Luckily however we have a one Farouk Miya; Cranes best kept secret.
The young lad star’s has been on the ascendancy and his growing legendary status was buoyed and propped up with that crucial goal he scored against the Comoros to earn the Cranes a berth at AFCON after 3 decades.
Miya is one guy who can run an opposing team’s defense ragged and he is a good ball distributor to boot.
Miya and Moses Oloya-the other attacking Cranes midfielder are like two peas in a pod; they make haste and are very pacey and skilful on the ball when given space.
The two will come in handy for the Cranes.

Uganda has been bidding time. The nation has waited long to see the Cranes compete at Africa’s biggest soccer event.
Its time everybody gets behind the team-Tulumbe.

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Communicating less does not mean he does not hold you dear anymore

A woman’s mind’s eye can be a terrible thing to waste sometimes. When a woman is under an illusion, her thoughts can go way ward sometimes.
Why for example, do some women draw long faces and rationalize that their man are deliberating acting out of character when they are not their usual cheerful, buoyant and happy go lucky selves.
Naivete perhaps explains it.

Communicating less does not, by any long shot, mean a man does not hold you dear anymore. Neither does it mean he is having a fling with somebody else or he is eschewing his responsibilities
It is just conventional wisdom. Sometimes men just need to be left alone, sometimes that is, not all the time. Good thing though is that eventually your man will get his mojo back. That is if he does not have a psychiatric problem. It is just within the nature of some men to desire solitude. It is just an occasional male inclination that manifests when many of us least expect.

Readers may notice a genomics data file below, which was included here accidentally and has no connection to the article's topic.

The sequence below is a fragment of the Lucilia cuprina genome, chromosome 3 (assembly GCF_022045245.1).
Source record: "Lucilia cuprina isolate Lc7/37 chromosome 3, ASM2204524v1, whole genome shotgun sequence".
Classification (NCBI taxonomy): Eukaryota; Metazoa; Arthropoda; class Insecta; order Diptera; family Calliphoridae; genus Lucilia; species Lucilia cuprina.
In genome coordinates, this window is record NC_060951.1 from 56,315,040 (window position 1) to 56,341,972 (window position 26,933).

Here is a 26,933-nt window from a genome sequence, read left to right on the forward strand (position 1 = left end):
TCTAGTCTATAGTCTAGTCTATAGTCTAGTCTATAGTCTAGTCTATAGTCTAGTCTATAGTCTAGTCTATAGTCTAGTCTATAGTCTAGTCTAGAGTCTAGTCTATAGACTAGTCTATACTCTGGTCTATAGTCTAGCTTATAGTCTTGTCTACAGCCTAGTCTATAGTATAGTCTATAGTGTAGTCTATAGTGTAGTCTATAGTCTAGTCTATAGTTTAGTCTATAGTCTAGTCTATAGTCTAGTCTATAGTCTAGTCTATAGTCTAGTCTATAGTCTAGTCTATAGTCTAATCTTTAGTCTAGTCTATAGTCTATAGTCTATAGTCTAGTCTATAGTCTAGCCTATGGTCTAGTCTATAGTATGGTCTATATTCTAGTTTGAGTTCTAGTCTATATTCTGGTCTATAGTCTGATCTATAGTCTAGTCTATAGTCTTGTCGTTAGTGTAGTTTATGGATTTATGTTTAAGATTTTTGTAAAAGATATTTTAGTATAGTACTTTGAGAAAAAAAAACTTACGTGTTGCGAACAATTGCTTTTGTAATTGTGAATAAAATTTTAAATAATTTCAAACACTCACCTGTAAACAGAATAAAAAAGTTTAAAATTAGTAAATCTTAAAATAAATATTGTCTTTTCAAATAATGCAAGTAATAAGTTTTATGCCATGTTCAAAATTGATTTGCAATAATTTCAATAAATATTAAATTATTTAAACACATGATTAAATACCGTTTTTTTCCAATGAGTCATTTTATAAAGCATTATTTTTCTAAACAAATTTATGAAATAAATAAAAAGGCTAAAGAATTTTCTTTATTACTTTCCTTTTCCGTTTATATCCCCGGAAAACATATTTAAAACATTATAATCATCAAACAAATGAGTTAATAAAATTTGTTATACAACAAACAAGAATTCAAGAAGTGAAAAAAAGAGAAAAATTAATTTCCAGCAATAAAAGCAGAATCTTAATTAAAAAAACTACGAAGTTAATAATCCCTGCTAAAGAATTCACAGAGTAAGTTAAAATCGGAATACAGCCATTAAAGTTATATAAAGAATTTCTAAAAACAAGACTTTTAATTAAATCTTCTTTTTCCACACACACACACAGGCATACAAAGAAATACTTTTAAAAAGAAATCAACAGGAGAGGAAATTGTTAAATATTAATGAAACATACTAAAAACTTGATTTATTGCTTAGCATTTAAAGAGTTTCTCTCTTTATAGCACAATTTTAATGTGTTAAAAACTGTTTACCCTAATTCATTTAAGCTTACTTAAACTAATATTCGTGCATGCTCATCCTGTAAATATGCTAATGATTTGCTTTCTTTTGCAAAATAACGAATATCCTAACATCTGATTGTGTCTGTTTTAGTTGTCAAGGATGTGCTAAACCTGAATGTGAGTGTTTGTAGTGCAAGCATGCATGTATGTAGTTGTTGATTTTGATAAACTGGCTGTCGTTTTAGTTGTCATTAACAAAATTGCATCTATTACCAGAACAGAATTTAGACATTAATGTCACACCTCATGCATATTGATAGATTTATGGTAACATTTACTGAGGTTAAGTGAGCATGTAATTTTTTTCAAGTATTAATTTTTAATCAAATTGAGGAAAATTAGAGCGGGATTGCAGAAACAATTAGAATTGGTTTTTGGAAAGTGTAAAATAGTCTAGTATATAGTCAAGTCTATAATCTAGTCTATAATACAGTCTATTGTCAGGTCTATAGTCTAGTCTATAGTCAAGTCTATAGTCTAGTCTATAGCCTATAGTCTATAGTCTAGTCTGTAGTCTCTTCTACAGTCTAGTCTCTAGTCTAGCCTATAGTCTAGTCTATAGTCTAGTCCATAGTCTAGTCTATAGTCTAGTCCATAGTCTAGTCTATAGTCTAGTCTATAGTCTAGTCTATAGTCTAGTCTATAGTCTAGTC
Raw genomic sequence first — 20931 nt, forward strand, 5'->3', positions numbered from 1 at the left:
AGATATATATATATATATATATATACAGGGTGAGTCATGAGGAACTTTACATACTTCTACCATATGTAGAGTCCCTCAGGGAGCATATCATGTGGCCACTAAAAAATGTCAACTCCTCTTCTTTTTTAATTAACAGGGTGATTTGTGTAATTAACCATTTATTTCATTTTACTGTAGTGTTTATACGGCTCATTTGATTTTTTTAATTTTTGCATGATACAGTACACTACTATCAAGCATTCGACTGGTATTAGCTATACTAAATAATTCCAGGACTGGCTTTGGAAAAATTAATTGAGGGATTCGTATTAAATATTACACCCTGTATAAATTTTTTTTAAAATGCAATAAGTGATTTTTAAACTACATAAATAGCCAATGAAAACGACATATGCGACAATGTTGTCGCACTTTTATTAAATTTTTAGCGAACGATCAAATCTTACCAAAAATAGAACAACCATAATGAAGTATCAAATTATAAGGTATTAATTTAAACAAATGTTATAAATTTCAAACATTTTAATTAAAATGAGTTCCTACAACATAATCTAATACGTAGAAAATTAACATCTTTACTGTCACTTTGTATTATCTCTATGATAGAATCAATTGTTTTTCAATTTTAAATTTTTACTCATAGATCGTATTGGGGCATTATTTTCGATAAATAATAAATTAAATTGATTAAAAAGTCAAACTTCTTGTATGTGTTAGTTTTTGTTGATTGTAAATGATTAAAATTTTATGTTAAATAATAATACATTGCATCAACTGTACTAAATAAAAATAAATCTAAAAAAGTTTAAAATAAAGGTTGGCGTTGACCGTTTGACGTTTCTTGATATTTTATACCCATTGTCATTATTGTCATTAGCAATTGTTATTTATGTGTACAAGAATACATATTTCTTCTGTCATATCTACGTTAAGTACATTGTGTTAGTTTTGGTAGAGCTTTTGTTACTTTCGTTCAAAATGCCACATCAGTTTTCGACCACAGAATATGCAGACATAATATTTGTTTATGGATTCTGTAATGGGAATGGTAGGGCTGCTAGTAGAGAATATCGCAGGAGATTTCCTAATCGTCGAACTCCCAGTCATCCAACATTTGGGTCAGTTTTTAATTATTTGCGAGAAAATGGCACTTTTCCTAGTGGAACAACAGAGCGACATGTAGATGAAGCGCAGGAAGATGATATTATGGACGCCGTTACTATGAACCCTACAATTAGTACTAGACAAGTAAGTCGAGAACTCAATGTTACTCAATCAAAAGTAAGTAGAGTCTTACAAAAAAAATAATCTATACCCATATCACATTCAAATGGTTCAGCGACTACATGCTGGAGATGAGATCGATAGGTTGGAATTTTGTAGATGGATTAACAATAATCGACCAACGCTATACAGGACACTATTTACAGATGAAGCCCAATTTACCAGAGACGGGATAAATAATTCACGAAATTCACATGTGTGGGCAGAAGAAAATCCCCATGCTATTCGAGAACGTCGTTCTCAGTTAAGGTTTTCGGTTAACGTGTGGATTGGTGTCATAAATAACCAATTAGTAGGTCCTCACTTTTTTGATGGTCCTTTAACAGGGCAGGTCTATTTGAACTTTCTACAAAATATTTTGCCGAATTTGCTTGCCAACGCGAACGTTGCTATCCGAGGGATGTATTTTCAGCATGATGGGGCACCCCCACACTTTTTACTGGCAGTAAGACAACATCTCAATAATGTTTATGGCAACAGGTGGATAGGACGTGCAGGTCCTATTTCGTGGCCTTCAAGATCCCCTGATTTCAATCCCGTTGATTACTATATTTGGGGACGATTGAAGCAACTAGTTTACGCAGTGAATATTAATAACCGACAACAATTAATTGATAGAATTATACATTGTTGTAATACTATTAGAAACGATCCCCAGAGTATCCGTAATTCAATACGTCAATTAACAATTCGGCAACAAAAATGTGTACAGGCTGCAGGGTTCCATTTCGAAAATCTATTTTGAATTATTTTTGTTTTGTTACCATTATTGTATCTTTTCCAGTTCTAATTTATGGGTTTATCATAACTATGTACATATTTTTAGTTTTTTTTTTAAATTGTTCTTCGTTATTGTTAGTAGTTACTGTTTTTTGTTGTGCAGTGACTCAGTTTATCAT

Men have their off days, just like women have their off days. Those “mister wrong side of the bed” days. So the fuss at times by our women can be uncalled for. The male psyche plays mischievous tricks the best of psychiatrists would never understand.

Sometimes men just need another companion. On occasion, there is no companion as cordial for a man like solitude. Resisting that occasional need for solitary space can best be described as going against the grain.

Misery rarely loves a man’s company especially if he is following the dictates of nature.
No woman however fancies a break in communication with her significant other or call it her husband or beau. She will feel disillusioned and consider it a cold shoulder.

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The early part of Saturday (last week) got me curiously wending my way through Boma Ward, the once famous and glistening Mbale suburb. Boma ward-commonly known as Senior quarters is found in Wanale Divison.